Tobias: “It ended up very organically just happening. Originally, the idea was for the whole project to be very much more like a theater or play — not really playing festivals, kind of like what we’re doing right now, ‘an evening with.’ Yes, at the end of the day, we go up on stage and play rock and roll to entertain people, so by default, it’s a rock and roll show, but I didn’t want it to be part of any scene. I didn’t want it to be regarded as something that would play in clubs. I wanted it to be more like a specialty, boutique-y act. I thought it was going to be release a record, and then we can go to New York and play three shows in a little theater, and three months later, we can go to L.A. and do a little residency there, and then we can play at an art festival in Austin — shit like that. It was not necessarily [going to be] a hard-touring band. That way, I figured it could regarded more like a rock version of Cirque du Soleil or something — a different thing, not necessarily part of the rock world. But gravity had its course, and 600 shows later, I think we’re now finally closing a little bit on the things that I was talking about in the beginning.”
On whether he’d ever considering “licensing” a second troupe that tours under the GHOST moniker, a la Cirque du Soleil:
Tobias: “I think it’s part of the time right now when we have this regime shift. As the old bands are quitting or perishing, I think it was probably Gene Simmons that started talking about it first, being a businessman and all. He was sort of suggesting and hinting the idea of KISS surpassing him and Paul [Stanley] being in the band. As a KISS fan, and as KISS fan from a very early age, I would not prefer that. I’d like to see them now as well, because it’s them, but I will always have the fond memories of the original thing. That is also unthinkable that it will exist forever, and I don’t think it’s up to me to pass judgment on how the future want to reenact rock history. When I’m 70 years old and if I have a grandkid who wants to go see the KISS show, great — that’s fantastic. I can tell him or her about when I was three years old and started loving this band. It won’t be Gene and Paul, but who am I to refuse the future of that, the same way I have never heard Bach play his own tracks? I don’t think it’s up to decide whomever is playing the DOKKEN songs 100 years from now. Someone has to [be] rockin’ like DOKKEN. If we have any importance in the longer scheme of things, it’s not up to me to decide how they want to digest GHOST.”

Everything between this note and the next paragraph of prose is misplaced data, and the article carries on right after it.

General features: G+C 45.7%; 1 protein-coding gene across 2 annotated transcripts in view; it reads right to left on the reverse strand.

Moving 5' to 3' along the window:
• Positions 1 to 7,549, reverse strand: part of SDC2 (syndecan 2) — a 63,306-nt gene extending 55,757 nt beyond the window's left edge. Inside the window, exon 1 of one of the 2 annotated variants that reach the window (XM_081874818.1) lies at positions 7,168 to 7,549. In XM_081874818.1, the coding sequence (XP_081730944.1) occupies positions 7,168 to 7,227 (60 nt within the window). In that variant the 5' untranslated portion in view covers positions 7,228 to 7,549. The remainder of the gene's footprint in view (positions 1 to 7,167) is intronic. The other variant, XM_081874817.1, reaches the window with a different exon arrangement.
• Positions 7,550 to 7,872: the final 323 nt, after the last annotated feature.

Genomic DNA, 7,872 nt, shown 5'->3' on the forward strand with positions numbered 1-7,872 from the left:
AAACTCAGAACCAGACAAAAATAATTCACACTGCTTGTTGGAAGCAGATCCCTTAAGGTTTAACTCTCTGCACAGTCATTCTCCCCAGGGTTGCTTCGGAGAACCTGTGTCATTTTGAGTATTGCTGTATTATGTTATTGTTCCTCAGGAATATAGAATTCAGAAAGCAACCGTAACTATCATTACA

On the group’s religious imagery:
Tobias: “As a very imaginative kid and grown-up, I just have a natural sort of gravity towards history and religion and stories. The same way that I’m interested in ‘Star Wars’, I found The Bible compelling. My mom is and has always been very interested in art, so where she has never really been religious, she is extremely liberal, and there was no censorship at home in terms of culture. There was French films playing on TV with people sort of halfway screwing each other, and there was rock and roll music all the time. There was a lot of grown-up culture in my home. She always used to work in art, and she was always very keen on taking me to church — not for mass, but for art. She was interested in the artifacts. I think it’s from spending a lot of time in cathedrals and churches. In my hometown where I grew up, there’s a very old Catholic church. It has all that sort of lavish Catholic splender and that sort of flaunting. Every time I’m back in town, I try to go there, because it’s an old church and has a lot of history in there. The walls are literally whispering to you. A lot of that was inspirational for what we do now.”
Upon its release via Loma Vista Recordings earlier this month, “Prequelle” landed at position No. 3 on the Billboard 200 chart, shifting 66,000 equivalent album units during its first week of release. Of that sum, around 61,000 were in traditional album sales.
GHOST‘s first-week tally benefited from a concert ticket/album sale redemption offer in association with the band’s spring U.S. theater tour, as well as a pair of arena dates later this year.
“Prequelle” was tracked last year at Artery studios in Stockholm with producer Tom Dalgety (OPETH, ROYAL BLOOD) and mixed in January at Westlake Studios in West Hollywood, California with Andy Wallace (NIRVANA, SLAYER).